Today - March 1, 2010 - is the anniversary of a northwest tragedy: the Wellington Disaster. On March 1, 1910, at about 1:15 AM, an avalanche over ½ mile in length began high above the town of Wellington. The town itself was spared, but two snow-bound trains just west of the depot were swept into the valley below. At least 96 people perished, most of them railroad workers.
Several great authors have written insightful works about the avalanche, most recently Martin Burwash with his release of Vis Major. Gary Krist wrote The White Cascade: The Great Northern Railway Disaster and America’s Deadliest Avalanche and an excellent profile of Gary and what precipitated his writing adventure was detailed by Phoebe Snow. And Gary will be making a presentation at the Museum’s Working on the Railroad benefit dinner this Friday, March 5, 2010.
Without question, the Wellington Disaster was a tragedy, but it tends to overshadow the importance of the town of Wellington, and even why it existed. In 1910 transportation in and out of Northwest was in its infancy. Just 27 years prior, the Northern Pacific Railroad had connected Puget Sound with the eastern railway network. The Great Northern Railway – whose tracks passed through Wellington – drove its last spike just a few miles from Wellington (near Scenic) in 1893, and that had been just 17 years prior. And to the north, arch competitor Canadian Pacific completed its transcontinental in 1885 and therefore had got a running start on the Great Northern. Railway transportation empowered the industrial revolution. It was vital for the development and settlement of the Northwest, and to connect trade with the Far East.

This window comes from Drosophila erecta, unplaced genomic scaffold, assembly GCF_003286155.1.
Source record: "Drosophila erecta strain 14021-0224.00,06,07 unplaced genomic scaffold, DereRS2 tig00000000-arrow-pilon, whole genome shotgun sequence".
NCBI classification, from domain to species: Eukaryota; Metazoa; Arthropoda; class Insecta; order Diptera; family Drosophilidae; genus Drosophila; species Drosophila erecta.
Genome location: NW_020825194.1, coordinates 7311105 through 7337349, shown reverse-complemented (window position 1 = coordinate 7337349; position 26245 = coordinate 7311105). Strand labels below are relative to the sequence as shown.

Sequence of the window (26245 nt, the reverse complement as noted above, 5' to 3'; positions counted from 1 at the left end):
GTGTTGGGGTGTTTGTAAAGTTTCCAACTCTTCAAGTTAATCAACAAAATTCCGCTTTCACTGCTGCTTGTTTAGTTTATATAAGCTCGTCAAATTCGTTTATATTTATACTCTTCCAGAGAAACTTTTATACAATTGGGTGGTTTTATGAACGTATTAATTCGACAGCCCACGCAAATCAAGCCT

Wellington was a company town that supported the operation of the railway, in fact a vital link in the railway machine. For 37 years, from its founding in 1892 until its end in 1929, Wellington was indispensible to the operation of the mighty Great Northern. In Wellington alone, nearly 100 men were routinely required to build and repair track, build and maintain snow sheds, clear snow, service locomotives, maintain tunnels and bridges, maintain telegraph lines and of course run the trains.
So what was it like to live in Wellington? We know surprisingly little about life in Wellington, but some of its stories are probably similar to those of other nearly forgotten yet once vital Western Washington towns such as Cedar Falls on the Milwaukee Road and Lester on the Northern Pacific Railway. In 2010, just as the last living memories of Wellington have passed on, we are scrambling to learn what we can about this town.
The Northwest Railway Museum recently accepted the Oberg Collection, 60 glass negatives exposed in and near Wellington by Casper Hansen in 1913 and 1914. They offer some insight into life in Wellington and have provoked a broader study of the town. So on this anniversary of a tragedy, the Northwest Railway Museum is launching Wellington Remembered, an initiative featuring images from the Oberg Collection. As this project develops, we hope to hear from descendants, friends and acquaintances, and history fans. This project will result in a permanent exhibit in the new Railway History Center Train Shed, and the companion web site Wellington Remembered.